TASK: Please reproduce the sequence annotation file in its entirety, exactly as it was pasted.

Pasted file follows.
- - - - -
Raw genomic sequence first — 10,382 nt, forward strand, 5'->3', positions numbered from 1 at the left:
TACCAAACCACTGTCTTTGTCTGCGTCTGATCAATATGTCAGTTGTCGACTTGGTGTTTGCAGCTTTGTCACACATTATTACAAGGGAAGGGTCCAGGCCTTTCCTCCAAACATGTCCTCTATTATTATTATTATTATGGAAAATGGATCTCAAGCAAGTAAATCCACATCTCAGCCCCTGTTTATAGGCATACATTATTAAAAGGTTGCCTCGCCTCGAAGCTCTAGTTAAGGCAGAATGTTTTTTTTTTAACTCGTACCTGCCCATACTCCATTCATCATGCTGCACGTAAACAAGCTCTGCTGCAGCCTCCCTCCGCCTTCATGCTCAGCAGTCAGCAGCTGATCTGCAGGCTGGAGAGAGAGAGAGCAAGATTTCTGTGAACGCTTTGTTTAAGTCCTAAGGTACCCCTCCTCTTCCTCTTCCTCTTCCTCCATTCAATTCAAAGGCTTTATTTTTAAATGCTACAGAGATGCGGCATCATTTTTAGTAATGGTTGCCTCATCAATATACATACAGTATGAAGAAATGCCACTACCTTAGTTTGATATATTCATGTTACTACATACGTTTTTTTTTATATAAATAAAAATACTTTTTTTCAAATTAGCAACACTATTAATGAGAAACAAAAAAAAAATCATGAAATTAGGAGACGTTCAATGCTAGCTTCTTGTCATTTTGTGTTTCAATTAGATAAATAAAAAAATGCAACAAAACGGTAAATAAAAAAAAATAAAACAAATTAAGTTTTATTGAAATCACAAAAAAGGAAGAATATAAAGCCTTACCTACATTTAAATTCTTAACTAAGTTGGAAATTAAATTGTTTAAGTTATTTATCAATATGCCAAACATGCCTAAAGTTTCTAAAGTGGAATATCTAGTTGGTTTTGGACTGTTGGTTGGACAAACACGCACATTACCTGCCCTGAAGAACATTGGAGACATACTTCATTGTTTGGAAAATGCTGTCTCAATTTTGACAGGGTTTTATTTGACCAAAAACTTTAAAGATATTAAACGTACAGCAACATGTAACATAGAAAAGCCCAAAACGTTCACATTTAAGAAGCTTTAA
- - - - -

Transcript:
Raw genomic sequence first — 10,382 nt, forward strand, 5'->3', positions numbered from 1 at the left:
TACCAAACCACTGTCTTTGTCTGCGTCTGATCAATATGTCAGTTGTCGACTTGGTGTTTGCAGCTTTGTCACACATTATTACAAGGGAAGGGTCCAGGCCTTTCCTCCAAACATGTCCTCTATTATTATTATTATTATGGAAAATGGATCTCAAGCAAGTAAATCCACATCTCAGCCCCTGTTTATAGGCATACATTATTAAAAGGTTGCCTCGCCTCGAAGCTCTAGTTAAGGCAGAATGTTTTTTTTTTAACTCGTACCTGCCCATACTCCATTCATCATGCTGCACGTAAACAAGCTCTGCTGCAGCCTCCCTCCGCCTTCATGCTCAGCAGTCAGCAGCTGATCTGCAGGCTGGAGAGAGAGAGAGCAAGATTTCTGTGAACGCTTTGTTTAAGTCCTAAGGTACCCCTCCTCTTCCTCTTCCTCTTCCTCCATTCAATTCAAAGGCTTTATTTTTAAATGCTACAGAGATGCGGCATCATTTTTAGTAATGGTTGCCTCATCAATATACATACAGTATGAAGAAATGCCACTACCTTAGTTTGATATATTCATGTTACTACATACGTTTTTTTTTATATAAATAAAAATACTTTTTTTCAAATTAGCAACACTATTAATGAGAAACAAAAAAAAAATCATGAAATTAGGAGACGTTCAATGCTAGCTTCTTGTCATTTTGTGTTTCAATTAGATAAATAAAAAAATGCAACAAAACGGTAAATAAAAAAAAATAAAACAAATTAAGTTTTATTGAAATCACAAAAAAGGAAGAATATAAAGCCTTACCTACATTTAAATTCTTAACTAAGTTGGAAATTAAATTGTTTAAGTTATTTATCAATATGCCAAACATGCCTAAAGTTTCTAAAGTGGAATATCTAGTTGGTTTTGGACTGTTGGTTGGACAAACACGCACATTACCTGCCCTGAAGAACATTGGAGACATACTTCATTGTTTGGAAAATGCTGTCTCAATTTTGACAGGGTTTTATTTGACCAAAAACTTTAAAGATATTAAACGTACAGCAACATGTAACATAGAAAAGCCCAAAACGTTCACATTTAAGAAGCTTTAA